Metallica ought to be stopped cold.
The band's efforts to identify and intimidate 335,435 fans and Napster users for alleged copyright violations are a shock. In the perfectly legitimate disagreements regarding the distribution of free music online, this action goes way over the top. It invades privacy, is a blatant act at intimidating mostly younger Net users, and sets a dreadful precedent for resolving the many issues raised by the Net concerning who can own, control and disseminate intellectual property.
This an issue for anyone who believes in a free and open Internet, not just music downloaders.
Yesterday, the band's attorney said his firm will deliver close to 60,000 pages of documents to Napster today, asking that the site block all the indidividuals named from its service. The announcement sent shock waves through the online music community. Napster and a handful of other music-swapping sites have allowed hundreds of thousands of computer users to open their hard drives and share music files online. People can remain "superficially" anonymous but Napster can track individual users to their computers. And that's just what happened: Metallica's Los Angeles attorneys (who also represent Dr. Dre in his suit against Napster) say they hired NetPD, an online consulting firm, to monitor the Napster service this past weekend. The company came up with more than 335,000 individual users who had made the band's content available online.
Artists are perfectly justified in worrying about how they will get paid for their work as the sharing of online music grows. But Metallica has legitimized a wholesale invastion of privacy, and a pointlessly punitive campaign. It's targets include many younger children and younger consumers who have no idea their online movements are being tracked, and who certainly have the right to pursue individual cultural interests without worring that they're being watched.
The implications of Metallica's bone-headed move (this from a group that markets itself as rebels) are awful. Parents, school administrators or political parties will be further inspired to hire consultants to track the movements of kids -- and adults -- who might be listening to music, reading books or visiting websites that are not-approved, or are controversial in some way. One of the miraculous things about the Net is that it has opened up all kinds of information to people who were previously denied access. Metallica seeks to reverse this liberation in the interest of more royalties.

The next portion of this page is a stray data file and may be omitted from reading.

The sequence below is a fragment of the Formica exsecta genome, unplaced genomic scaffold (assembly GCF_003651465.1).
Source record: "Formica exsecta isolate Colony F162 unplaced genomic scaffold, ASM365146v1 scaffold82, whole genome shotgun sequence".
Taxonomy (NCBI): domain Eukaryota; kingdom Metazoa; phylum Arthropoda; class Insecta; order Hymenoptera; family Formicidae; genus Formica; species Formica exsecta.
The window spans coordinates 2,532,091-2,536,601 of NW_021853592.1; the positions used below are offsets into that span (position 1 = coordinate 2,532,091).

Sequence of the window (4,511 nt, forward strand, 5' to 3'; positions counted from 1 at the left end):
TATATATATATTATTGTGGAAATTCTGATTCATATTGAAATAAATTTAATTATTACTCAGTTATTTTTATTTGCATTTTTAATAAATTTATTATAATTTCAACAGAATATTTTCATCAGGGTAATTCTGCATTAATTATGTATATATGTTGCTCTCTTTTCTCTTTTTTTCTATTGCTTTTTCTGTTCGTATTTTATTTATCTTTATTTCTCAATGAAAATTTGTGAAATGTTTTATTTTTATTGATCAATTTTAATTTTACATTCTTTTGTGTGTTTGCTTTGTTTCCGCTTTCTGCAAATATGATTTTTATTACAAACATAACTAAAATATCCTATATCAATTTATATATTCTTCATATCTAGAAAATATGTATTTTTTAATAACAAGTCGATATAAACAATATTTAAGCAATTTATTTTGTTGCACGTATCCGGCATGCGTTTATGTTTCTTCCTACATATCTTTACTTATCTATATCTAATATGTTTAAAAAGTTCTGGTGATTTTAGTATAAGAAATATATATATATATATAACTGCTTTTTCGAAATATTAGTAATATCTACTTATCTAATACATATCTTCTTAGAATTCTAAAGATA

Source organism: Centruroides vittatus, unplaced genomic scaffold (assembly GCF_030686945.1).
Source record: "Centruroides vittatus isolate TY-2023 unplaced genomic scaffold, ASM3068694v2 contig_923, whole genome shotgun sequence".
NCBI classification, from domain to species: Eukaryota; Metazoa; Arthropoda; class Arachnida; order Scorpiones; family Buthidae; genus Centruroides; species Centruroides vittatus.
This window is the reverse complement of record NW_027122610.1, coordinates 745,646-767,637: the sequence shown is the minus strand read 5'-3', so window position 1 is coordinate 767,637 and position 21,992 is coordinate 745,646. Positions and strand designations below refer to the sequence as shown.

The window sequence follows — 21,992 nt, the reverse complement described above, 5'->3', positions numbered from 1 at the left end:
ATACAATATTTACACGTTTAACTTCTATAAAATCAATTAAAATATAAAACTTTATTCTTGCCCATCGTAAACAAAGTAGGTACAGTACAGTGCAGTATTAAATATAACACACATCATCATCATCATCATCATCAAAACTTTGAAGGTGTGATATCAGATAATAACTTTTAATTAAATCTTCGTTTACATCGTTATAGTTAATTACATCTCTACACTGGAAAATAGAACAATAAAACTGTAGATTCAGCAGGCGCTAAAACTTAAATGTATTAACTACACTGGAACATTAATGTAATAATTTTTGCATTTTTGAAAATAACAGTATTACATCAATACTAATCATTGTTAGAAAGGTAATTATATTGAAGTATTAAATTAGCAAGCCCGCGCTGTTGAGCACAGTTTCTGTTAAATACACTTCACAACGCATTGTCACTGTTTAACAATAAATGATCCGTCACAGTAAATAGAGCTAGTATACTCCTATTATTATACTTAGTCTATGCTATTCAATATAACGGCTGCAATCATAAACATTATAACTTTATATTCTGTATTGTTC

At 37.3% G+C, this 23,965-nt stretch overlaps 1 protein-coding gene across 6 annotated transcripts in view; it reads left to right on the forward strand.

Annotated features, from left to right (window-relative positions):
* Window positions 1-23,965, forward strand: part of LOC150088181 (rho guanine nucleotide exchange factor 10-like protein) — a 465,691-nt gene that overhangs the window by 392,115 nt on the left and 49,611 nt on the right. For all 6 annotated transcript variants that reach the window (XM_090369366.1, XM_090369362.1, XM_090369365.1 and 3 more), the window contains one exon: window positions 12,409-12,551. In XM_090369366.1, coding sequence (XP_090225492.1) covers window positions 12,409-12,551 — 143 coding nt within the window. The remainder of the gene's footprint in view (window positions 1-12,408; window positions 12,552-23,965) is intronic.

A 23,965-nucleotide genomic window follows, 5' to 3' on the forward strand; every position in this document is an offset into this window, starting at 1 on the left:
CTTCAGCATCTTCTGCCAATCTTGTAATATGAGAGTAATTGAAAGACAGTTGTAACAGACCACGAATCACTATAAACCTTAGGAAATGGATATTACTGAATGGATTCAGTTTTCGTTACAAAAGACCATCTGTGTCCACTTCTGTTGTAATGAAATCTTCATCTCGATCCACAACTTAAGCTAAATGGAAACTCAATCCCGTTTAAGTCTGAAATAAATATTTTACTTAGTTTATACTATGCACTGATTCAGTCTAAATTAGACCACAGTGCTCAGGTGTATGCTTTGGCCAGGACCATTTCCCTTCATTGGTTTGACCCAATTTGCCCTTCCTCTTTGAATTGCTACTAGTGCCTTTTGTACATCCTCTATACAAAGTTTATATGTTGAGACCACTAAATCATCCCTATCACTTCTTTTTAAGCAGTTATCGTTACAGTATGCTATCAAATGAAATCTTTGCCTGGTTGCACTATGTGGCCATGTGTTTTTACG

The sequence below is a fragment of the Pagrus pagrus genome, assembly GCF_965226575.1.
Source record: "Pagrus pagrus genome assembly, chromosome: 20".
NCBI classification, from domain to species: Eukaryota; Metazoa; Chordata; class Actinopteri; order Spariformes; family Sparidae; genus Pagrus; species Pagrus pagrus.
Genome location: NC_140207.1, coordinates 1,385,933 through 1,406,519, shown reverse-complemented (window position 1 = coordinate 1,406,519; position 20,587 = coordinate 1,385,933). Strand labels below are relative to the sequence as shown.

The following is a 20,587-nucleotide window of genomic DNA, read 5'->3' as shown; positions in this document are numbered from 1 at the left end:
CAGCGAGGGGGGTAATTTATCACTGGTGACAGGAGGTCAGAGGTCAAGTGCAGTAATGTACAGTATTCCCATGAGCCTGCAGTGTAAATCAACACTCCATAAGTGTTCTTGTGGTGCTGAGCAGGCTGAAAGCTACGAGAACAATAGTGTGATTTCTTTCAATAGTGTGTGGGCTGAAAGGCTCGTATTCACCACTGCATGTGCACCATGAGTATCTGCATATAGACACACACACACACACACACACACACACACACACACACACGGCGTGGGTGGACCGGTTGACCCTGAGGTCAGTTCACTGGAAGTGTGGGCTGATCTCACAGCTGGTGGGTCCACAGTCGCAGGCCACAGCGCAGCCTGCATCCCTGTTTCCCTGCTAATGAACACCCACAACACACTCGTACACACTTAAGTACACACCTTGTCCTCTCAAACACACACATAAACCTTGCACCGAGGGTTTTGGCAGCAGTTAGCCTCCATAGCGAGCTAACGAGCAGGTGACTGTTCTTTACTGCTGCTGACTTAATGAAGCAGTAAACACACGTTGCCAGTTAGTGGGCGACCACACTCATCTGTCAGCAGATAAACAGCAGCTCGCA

Many people online will now feel justifiably intimidated about moving about freely on the Net for fearing that someone is watching and planning a court action or lawsuit. This chilling effect is particularly outrageous, since the legal issues Metallica professes to be worried about are already being threshed out in negotiations between the music industry and MP3.com and in courts in New York and Los Angeles.There is no reason to go after some of the Net's most vulnerable users -- kids -- or to establish a precedent that privacy can be wantonly violated and free Netizens intimidated every time some company, artist, or group is worried about maximizing profits.
Apart from all these other concerns, Metallica's action is dumb and nearly insanely self-destructive. Even music industry executives are beginning to concede that sites like MP3.com and Napster are helping bonding an entire generation to many different kinds of music, something that is good both for artists and their industry.
Metallica's fingering its own fans on Napster isn't a step forward towards artists' controlling their art. In addition to protecting their own work, artists also have a responsibility to protect freedom and creativity. Metallica's name-gathering is an ugly, excessive and noxious assault aimed at curbing the free movement of information and ideas that characterizes the Internet, while doing little to resolve the many copyright, commercial and other issues involved in the free music controversy.
Everyone reading this can name at least a half dozen alternative sites and programs that have boomed in recent weeks even as the music industry, Metallica and Dr. Dre have moved against Napster and MP3.com.
There is simply no justification for a band to go after hundreds of thousands of its own fans, mostly kids, for the purpose of intimidation. Said Metallica's attorney Howard King: "I don't know if it's going to put a chill on the user end, but it certainly is going to show other artists what they can to do get their work out of Napster."
Metallica and King both ought to know that the action will certainly "put a chill on the user end," to put it mildly. This issue is no longer about money and copyright.
Metallica is invading its fans' privacy, challenging the ability of others to move freely and privately about the Net and the Web -- perhaps the hallmark social, creative and educational feature of the Internet. The band's action will not improve the life or work of a single artist. It will advance the interests of the greedy and invasive corporatists moving aggressively to turn the Net into the cultural and commercial equivalent of a Disney theme park.
Artists have the right to fight for their interests. But Metallica's move against hundreds of thousands of music lovers is outrageous. It needs to be fought tooth and nail.
Step One: Let's Shut Down Metallica's attacks on computer users, not Napster. Stop buying the band's music. Urge everyone you know to do likewise until Metallica calls off its legal Rottweillers, leaves kids downloading music alone, and agrees to slug the issue out in court and other venues where it belongs.